Recently I reported an issue that I experienced with Document! X 5 and the sample SQL Server database project. I couldn't open the project because the SQL Server connection would time out. The bad part is that apparently although using localhost for some other environments such as VS 2005 works just fine, others didn't care for accepting localhost for a server name. I can resolve localhost just fine over IP and HTTP.
Now for the good part which is a curable situation for the Document!X product. Changing the server name from ‘localhost’ to my true machine name works in every case where the connection had previously failed. This is the quick workaround for anyone that has this problem, or at the very least an alternative method, and I hope posting my findings will benefit others.
I also believe I’ve discovered the true issue which ultimately is not unique to Document!X clearly. While testing with Crystal Reports XI and XMLSpy, I noticed that whenever the data provider was specified as the Microsoft OLE DB Provider for SQL Server either by default or manually by me, then the connection would fail. The connection attempts fail for Integrated Security and SQL Server credentials as long as the server name used is ‘localhost’ and that specific provider is used. However, changing the provider to the SQL Native Client in the applications that offered that functionality solves the issue immediately and connections can then be made using ‘localhost’, the true machine name, or even a DNS name mapped to the local machine with either Integrated Security or SQL Server credentials.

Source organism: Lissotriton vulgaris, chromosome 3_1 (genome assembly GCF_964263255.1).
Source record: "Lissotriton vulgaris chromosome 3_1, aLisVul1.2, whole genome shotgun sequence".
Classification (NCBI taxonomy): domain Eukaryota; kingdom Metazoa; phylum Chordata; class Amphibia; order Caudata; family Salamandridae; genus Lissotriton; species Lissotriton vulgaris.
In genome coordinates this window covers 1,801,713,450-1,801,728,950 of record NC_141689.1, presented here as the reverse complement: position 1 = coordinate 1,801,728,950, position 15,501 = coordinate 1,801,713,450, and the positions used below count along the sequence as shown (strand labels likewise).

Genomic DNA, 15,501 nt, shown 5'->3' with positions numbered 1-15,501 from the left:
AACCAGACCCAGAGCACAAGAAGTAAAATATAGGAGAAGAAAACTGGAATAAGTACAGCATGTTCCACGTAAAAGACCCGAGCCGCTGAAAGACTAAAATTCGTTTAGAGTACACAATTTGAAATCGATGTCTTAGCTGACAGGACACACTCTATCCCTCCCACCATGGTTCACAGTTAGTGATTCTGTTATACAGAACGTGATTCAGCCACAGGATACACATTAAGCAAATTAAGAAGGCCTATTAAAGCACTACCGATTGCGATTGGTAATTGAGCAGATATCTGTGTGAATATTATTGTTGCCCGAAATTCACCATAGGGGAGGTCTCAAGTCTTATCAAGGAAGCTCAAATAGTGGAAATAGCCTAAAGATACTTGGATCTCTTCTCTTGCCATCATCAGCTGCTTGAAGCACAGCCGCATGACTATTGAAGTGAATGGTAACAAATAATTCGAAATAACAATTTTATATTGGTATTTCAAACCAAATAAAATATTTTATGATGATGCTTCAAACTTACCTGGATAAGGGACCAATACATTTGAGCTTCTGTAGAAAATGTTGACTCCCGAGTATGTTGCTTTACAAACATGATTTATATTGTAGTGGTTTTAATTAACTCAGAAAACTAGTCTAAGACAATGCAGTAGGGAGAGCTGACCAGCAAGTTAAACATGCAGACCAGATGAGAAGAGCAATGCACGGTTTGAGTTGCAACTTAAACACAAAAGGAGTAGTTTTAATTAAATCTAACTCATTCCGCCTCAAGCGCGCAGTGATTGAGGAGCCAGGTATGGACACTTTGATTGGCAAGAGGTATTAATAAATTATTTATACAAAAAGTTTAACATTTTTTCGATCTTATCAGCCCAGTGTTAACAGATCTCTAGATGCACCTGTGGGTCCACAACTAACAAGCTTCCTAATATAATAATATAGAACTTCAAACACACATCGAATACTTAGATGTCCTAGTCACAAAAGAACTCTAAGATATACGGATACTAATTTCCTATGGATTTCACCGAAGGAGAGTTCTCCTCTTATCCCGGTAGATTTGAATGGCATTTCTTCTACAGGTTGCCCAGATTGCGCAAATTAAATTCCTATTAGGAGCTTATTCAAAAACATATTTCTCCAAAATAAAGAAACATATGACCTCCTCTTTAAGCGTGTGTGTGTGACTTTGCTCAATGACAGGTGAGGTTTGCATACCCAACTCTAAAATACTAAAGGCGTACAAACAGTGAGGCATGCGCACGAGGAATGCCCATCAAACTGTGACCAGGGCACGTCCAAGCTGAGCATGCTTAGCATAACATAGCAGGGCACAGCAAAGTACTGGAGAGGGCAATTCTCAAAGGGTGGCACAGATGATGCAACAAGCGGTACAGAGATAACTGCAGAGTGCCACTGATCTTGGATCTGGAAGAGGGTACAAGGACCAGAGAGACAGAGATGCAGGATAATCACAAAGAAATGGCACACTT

At this point I don’t think the issue has anything to do with a 64-bit installation of either the OS or SQL Server. I can squarely point to an issue with the Microsoft OLE DB provider for SQL Server, particularly attempting to use ‘localhost’ for a server name. However, the issue can affect software like Document!X simply because an end user has no method for choosing which provider to use for the connection in Document!X. Document!X, as far as I can tell, is coded to specifically use the OLE DB provider for SQL Server at this point. Hopefully, Document!X will include access to the common Data Link Properties dialog hook so an end user can take advantage of database vendor enhancements in their provider code.